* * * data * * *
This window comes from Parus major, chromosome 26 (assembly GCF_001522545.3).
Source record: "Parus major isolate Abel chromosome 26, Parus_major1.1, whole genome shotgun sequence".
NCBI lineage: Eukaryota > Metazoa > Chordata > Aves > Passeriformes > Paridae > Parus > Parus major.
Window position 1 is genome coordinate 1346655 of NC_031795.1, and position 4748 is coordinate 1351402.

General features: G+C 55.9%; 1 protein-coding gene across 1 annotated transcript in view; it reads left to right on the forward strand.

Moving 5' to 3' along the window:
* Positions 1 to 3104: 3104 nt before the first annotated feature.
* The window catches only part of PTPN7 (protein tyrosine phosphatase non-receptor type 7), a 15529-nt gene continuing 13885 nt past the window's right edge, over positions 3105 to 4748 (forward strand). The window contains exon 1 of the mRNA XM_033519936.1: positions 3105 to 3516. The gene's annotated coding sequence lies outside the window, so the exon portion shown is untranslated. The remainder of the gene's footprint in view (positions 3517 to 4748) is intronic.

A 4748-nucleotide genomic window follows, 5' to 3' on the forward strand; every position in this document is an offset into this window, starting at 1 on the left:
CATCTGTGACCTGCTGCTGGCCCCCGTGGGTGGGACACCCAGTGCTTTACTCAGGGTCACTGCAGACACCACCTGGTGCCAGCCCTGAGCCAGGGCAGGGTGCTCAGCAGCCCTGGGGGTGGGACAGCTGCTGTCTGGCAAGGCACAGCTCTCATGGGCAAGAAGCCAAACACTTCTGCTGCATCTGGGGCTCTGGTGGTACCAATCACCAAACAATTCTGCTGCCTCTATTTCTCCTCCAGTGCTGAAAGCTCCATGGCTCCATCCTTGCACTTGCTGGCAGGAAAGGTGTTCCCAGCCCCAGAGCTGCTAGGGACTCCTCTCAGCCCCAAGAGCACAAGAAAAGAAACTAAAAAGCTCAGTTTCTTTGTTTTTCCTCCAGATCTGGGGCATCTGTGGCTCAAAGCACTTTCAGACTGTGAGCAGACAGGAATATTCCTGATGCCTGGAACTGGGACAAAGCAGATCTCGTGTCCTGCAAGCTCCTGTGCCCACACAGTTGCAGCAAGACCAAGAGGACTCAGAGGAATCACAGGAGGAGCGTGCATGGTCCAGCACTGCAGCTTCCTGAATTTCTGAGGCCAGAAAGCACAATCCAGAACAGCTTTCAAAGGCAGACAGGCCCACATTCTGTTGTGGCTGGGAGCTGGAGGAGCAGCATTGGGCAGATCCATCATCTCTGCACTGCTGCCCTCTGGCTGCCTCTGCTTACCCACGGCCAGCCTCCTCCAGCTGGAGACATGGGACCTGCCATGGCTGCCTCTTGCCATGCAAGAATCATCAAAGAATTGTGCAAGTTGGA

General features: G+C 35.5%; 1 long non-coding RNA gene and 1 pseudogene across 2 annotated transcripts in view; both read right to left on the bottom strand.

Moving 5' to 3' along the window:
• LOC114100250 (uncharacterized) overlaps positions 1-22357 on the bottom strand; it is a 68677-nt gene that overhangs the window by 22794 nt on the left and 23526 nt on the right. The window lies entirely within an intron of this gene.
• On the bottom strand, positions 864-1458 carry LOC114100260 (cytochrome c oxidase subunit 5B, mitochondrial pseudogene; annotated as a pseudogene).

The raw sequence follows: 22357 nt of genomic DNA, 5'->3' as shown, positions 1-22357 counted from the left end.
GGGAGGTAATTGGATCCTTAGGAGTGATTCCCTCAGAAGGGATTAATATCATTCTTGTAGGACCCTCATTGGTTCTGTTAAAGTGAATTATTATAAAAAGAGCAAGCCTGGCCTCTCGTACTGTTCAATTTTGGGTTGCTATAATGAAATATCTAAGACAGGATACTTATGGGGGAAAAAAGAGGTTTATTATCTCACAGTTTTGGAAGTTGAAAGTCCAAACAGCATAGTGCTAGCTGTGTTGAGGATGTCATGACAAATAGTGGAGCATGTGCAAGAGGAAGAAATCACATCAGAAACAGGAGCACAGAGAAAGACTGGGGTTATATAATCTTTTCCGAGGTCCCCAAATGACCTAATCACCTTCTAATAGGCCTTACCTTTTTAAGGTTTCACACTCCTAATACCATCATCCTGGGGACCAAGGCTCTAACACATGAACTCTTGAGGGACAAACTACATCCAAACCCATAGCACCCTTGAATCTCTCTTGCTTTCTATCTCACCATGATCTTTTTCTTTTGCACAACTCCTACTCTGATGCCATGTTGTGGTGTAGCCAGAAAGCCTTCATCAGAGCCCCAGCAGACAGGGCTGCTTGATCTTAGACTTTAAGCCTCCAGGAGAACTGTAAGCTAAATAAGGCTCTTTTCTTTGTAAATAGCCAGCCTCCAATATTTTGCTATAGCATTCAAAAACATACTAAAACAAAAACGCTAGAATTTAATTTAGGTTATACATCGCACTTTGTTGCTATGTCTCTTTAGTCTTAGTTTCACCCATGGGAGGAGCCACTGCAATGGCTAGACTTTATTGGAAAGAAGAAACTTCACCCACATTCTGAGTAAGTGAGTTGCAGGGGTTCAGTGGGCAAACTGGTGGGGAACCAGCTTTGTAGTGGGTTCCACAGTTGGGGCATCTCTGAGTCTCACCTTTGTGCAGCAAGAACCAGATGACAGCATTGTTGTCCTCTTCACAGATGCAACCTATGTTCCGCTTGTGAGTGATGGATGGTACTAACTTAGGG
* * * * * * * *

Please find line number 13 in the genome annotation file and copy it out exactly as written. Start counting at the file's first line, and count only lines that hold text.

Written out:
• LOC114100250 (uncharacterized) overlaps positions 1-22357 on the bottom strand; it is a 68677-nt gene that overhangs the window by 22794 nt on the left and 23526 nt on the right. The window lies entirely within an intron of this gene.